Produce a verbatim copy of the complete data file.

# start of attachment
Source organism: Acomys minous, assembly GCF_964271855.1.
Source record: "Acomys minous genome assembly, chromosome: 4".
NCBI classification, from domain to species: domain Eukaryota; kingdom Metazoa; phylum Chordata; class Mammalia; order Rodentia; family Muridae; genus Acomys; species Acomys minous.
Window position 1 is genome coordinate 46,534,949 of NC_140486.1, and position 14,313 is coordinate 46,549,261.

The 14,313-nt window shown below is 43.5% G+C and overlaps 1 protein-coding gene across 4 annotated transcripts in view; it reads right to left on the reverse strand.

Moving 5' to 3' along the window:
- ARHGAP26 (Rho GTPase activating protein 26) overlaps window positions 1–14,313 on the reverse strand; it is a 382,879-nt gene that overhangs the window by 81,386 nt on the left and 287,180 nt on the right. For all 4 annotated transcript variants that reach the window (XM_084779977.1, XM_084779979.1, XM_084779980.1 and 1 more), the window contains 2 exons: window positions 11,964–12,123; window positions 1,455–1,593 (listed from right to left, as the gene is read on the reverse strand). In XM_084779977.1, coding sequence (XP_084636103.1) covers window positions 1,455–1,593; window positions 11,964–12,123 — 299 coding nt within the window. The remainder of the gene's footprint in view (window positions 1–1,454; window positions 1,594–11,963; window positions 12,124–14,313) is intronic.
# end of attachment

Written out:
Source organism: Acomys minous, assembly GCF_964271855.1.
Source record: "Acomys minous genome assembly, chromosome: 4".
NCBI classification, from domain to species: domain Eukaryota; kingdom Metazoa; phylum Chordata; class Mammalia; order Rodentia; family Muridae; genus Acomys; species Acomys minous.
Window position 1 is genome coordinate 46,534,949 of NC_140486.1, and position 14,313 is coordinate 46,549,261.

The 14,313-nt window shown below is 43.5% G+C and overlaps 1 protein-coding gene across 4 annotated transcripts in view; it reads right to left on the reverse strand.

Moving 5' to 3' along the window:
- ARHGAP26 (Rho GTPase activating protein 26) overlaps window positions 1–14,313 on the reverse strand; it is a 382,879-nt gene that overhangs the window by 81,386 nt on the left and 287,180 nt on the right. For all 4 annotated transcript variants that reach the window (XM_084779977.1, XM_084779979.1, XM_084779980.1 and 1 more), the window contains 2 exons: window positions 11,964–12,123; window positions 1,455–1,593 (listed from right to left, as the gene is read on the reverse strand). In XM_084779977.1, coding sequence (XP_084636103.1) covers window positions 1,455–1,593; window positions 11,964–12,123 — 299 coding nt within the window. The remainder of the gene's footprint in view (window positions 1–1,454; window positions 1,594–11,963; window positions 12,124–14,313) is intronic.